Eastern Cape project : Cofimvaba District, St Marks Village
In the attached pictures you will see a water pipeline that was established over 9 kms from the Lei Dam 18 to the village of St Mark’s in the Cofimvaba District, Eastern Cape in 2012. MENNGOS has been working with this community since 2007. Growing vegetables and fruit trees were identified as a point of entry into development for the community. Until 2007 no other organisation had undertaken working with the community of St Mark’s. In the ensuing years the plot garden project grew in leaps and bounds and more villagers and structures got involved. Between 2007 to 2010 permaculture training that took place on site, in the communities by MENNGOS, and the community had to undertake to only grow organically. Natural cow dung compost was freely available and the community plot farmers were taught skills in how to use it to first break down the bacteria by spreading it out in the sun to dry before using it and to consistently compost their gardens. To make liquid manure to nourish the vegetables,herbs and fruit trees. In the ensuing periods the growing community were taught by a local to make seedlings from seeds with special soil she taught them to make and MENNGOS taught the community to save seeds for re-planting, maintaining the organic seed trend. But, sadly it was always punctured by a serious lack of water intermittently causing the crops to fail and in the hot sun burn when no water was available. Water conservation methods did not work due to the serious absence of summer rain.
By 2009 a serious drought affected all growing in the area and MENNGOS as an organisation had to review their ongoing support if we were to be adding value to this community. It was resolved together with the local leadership, which in St Marks is the Tribal authority,to try and raise the necessary funds to run a new pipeline from the Lei Dam 18 to the community which is 9 kms away. By 2012 sufficient funds were raised by MENNGOS to facilitate this endeavour and the local leadership undertook to get the Youth who were unemployed to clear the dense bush terrain to make way for a clearing to lay new water pipes from the Lei Dam 18 that would directly, to the community.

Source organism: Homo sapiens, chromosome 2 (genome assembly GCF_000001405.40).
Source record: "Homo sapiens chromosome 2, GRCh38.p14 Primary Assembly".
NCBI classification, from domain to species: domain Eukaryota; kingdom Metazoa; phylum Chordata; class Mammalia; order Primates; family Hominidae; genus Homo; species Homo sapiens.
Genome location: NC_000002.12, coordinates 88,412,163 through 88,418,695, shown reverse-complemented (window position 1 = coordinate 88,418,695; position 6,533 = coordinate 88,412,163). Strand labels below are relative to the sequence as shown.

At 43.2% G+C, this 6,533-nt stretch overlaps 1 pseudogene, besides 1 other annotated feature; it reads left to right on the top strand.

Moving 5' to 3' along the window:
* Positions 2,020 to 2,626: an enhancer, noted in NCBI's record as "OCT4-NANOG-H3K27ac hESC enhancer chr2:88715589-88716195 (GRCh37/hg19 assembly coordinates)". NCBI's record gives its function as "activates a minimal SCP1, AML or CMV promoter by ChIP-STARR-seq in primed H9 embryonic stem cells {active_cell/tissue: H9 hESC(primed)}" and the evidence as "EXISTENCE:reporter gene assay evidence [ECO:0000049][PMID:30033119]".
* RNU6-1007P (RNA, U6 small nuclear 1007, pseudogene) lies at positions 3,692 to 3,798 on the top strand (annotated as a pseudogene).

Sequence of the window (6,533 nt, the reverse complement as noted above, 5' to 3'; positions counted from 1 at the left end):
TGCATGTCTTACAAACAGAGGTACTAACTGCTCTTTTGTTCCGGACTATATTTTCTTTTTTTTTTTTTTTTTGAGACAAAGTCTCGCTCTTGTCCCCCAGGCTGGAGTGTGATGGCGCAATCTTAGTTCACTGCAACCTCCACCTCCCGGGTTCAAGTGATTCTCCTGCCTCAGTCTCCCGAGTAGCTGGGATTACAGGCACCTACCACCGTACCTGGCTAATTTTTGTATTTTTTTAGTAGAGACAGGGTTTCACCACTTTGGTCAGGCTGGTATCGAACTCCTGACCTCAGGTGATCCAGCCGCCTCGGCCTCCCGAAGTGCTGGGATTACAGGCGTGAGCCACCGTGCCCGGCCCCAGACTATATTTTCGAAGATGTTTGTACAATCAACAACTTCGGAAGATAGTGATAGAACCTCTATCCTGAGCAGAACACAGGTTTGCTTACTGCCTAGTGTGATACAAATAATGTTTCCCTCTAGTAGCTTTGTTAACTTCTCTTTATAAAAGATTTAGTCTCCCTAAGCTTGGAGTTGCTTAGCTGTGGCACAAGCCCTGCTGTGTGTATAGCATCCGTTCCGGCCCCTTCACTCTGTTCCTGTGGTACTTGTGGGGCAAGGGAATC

This arduous task took place over 3 months with the youth been paid on a weekly basis. This work was conducted under the leadership of David Mfebe, a Tribal member of the community. David managed the workload with MENNGOS financial support and some technical expertise from the Department of Rural development. More in depth technical expertise came from from the contracted company who was to assist with the final 9 km pathway from the dam to the community and who was responsible for laying the new improved water pipes to the village and the technical workings of the water flowing to the village as the end result. This procedure took another few weeks and the contracted company moved into the village to conduct the work. All accommodation and food was supplied by the community as part of their personal investment into the project.By 2013 with various adaptions the water started flowing and the community was able to grow again.
To increase the ability to grow and expand on the project, MENNGOS, initiated a Big garden competition which culminated in September 2013. 34 plot gardens took part and the prizes included 10 water tanks of 10 000 litres that could be won for using previously trained methods of permaculture and water conservation methods. Other smaller prizes which related directly to gardening and growing of vegetables. Other categories included most improved gardens, gardening under harsh conditions as some areas it was very difficult to grow in as the ground is very rocky.
The overall winner who was awarded a water tank and garden implements had not only planted wisely, by inter-planting his crops with different vegetables, but included ducks with a duck pond all made by himself to ward off the snails. he also raised goats and chickens for natural fertilizer which he used in his plot garden and applied various water conservation methods. The water tank would assist the winners to harvest rain-water which could be used for home and garden use.Thus adding another 100 000 litres of water when it was full to the water resource poor area.